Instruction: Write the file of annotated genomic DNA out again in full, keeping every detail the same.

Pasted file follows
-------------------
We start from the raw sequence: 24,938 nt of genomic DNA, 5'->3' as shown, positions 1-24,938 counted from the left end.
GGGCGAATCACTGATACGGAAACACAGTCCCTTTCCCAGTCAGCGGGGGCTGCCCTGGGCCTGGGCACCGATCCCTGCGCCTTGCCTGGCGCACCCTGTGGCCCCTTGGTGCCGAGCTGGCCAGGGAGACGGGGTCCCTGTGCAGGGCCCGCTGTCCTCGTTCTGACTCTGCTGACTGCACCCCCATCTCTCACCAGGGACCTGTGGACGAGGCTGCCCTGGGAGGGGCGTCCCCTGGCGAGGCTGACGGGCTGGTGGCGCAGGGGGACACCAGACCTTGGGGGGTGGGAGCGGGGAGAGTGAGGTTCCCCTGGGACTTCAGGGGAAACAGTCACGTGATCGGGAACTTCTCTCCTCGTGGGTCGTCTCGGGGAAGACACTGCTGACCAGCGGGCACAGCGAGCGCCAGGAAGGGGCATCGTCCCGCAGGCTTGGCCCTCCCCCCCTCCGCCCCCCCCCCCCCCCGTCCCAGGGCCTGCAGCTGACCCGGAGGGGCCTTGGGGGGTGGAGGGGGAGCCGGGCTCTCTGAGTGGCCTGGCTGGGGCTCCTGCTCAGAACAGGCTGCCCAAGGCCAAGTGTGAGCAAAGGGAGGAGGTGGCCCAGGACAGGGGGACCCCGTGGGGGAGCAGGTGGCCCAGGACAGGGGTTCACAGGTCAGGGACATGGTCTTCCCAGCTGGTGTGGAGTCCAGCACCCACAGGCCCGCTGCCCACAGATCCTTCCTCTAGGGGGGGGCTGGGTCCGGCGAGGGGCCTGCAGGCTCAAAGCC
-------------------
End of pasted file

We start from the raw sequence: 24,938 nt of genomic DNA, 5'->3' as shown, positions 1-24,938 counted from the left end.
GGGCGAATCACTGATACGGAAACACAGTCCCTTTCCCAGTCAGCGGGGGCTGCCCTGGGCCTGGGCACCGATCCCTGCGCCTTGCCTGGCGCACCCTGTGGCCCCTTGGTGCCGAGCTGGCCAGGGAGACGGGGTCCCTGTGCAGGGCCCGCTGTCCTCGTTCTGACTCTGCTGACTGCACCCCCATCTCTCACCAGGGACCTGTGGACGAGGCTGCCCTGGGAGGGGCGTCCCCTGGCGAGGCTGACGGGCTGGTGGCGCAGGGGGACACCAGACCTTGGGGGGTGGGAGCGGGGAGAGTGAGGTTCCCCTGGGACTTCAGGGGAAACAGTCACGTGATCGGGAACTTCTCTCCTCGTGGGTCGTCTCGGGGAAGACACTGCTGACCAGCGGGCACAGCGAGCGCCAGGAAGGGGCATCGTCCCGCAGGCTTGGCCCTCCCCCCCTCCGCCCCCCCCCCCCCCCGTCCCAGGGCCTGCAGCTGACCCGGAGGGGCCTTGGGGGGTGGAGGGGGAGCCGGGCTCTCTGAGTGGCCTGGCTGGGGCTCCTGCTCAGAACAGGCTGCCCAAGGCCAAGTGTGAGCAAAGGGAGGAGGTGGCCCAGGACAGGGGGACCCCGTGGGGGAGCAGGTGGCCCAGGACAGGGGTTCACAGGTCAGGGACATGGTCTTCCCAGCTGGTGTGGAGTCCAGCACCCACAGGCCCGCTGCCCACAGATCCTTCCTCTAGGGGGGGGCTGGGTCCGGCGAGGGGCCTGCAGGCTCAAAGCC